How to start investing with little money: 6 ways

What stops many people from investing? Lack of knowledge is one reason, especially misconceptions about finance being `scary` or `unsafe`.  But many people out there don’t have a lot of money, including many high-income people, due to their spending habits.

So what options exist for people who don’t have a lot of money?  Here I run through a few options:

1).  Monthly savings as opposed to lump sums 

Investing a lump sum can be a fantastic and cost effective way of saving, however, often you need $5,000 or even $10,000 to make it worth it.  This is because many fixed costs add up on small accounts.  As an example, if you only have $1,000 and it costs $2 a month to upkeep all accounts plus trading fees of $15 every time you trade, you have already eaten into your small lump sum in a way that bigger investors haven’t.  Regular contributions can make sense for people with limited resources, as you can often start with $100-$200 a month. 

2).  Invest into your employers plan 

In America many firms have 401(k) and UK has auto-enrollment. Even investing 1% of your earnings will start to add up.  Aim to gradually increase it.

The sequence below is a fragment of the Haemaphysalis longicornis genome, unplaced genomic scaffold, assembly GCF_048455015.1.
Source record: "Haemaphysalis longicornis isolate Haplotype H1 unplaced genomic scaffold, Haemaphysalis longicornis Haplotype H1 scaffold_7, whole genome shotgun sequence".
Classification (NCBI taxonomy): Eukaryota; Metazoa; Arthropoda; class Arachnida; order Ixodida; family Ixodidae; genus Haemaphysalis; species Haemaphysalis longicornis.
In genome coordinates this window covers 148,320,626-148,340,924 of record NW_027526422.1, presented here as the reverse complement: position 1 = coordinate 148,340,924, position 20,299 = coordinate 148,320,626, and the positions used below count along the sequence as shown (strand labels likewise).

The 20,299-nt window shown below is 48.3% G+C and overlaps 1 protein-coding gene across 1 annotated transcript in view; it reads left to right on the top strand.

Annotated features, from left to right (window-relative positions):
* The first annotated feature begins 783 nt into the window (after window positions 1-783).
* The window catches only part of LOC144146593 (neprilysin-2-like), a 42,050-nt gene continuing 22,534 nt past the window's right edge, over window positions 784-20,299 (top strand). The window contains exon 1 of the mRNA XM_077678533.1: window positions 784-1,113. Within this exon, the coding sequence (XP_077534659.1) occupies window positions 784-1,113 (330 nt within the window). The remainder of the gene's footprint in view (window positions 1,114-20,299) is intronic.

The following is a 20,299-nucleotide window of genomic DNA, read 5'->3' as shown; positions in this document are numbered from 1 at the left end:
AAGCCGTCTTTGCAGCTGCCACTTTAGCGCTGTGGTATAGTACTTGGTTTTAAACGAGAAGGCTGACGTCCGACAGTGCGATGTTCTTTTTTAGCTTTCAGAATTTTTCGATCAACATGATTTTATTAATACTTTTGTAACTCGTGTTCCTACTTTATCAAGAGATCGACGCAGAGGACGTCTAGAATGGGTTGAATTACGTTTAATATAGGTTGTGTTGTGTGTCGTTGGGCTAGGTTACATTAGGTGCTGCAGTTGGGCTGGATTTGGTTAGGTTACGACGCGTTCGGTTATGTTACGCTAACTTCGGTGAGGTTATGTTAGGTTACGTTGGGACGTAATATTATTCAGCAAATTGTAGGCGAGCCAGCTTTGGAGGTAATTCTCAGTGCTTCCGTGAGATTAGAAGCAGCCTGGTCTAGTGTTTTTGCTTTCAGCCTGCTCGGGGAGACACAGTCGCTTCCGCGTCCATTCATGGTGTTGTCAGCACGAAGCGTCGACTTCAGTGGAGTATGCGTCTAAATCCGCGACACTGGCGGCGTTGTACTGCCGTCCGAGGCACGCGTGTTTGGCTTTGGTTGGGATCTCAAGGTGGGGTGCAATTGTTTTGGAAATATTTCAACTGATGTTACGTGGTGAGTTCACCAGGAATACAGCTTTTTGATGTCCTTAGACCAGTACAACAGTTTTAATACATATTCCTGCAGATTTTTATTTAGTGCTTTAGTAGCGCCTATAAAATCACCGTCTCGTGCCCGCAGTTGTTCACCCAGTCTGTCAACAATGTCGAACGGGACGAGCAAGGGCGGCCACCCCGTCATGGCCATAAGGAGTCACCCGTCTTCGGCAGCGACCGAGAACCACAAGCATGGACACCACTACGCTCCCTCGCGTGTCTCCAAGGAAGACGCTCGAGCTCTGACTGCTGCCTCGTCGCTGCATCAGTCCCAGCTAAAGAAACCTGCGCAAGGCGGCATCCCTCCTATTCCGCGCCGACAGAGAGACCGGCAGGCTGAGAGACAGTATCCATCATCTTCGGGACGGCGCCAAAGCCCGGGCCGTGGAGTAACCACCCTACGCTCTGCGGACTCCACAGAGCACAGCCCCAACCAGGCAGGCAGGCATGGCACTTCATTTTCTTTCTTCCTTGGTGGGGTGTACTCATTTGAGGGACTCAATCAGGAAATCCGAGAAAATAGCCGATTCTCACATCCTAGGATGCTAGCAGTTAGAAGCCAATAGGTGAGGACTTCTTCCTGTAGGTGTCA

3).  Get your spending in order

One reason you may not have a lump sum is your spending habits.  Utilize easy to implement ways to spend less such as using cash more often than cards, as research has shown we spend 2%-5% more if we use apps and cards. Giving over cash feels more painful.   

4).  Downsize or sell your home 

There are countless people out there who are cash and asset poor, except having one big family home.  Selling or downsizing that home could give you a huge lump sum.  The lump sum could even be big enough to retire if you know the 4% rule.

5).  Buy treasury securities until you have a bigger lump sum 

Americans can buy Treasury Securities directly on the internet for as low as $100.It is also possible to buy Treasury Inflation Protected Securities, or TIPS.  Treasuries won’t pay much and it makes sense to go into markets once you have enough money. 

6).  Apps 

Apps like Acorn invest your spare change. Numerous other apps can help you plan your budget and good old fashioned practices like writing down a budget can help too, as writing something down obligates you to spend less.

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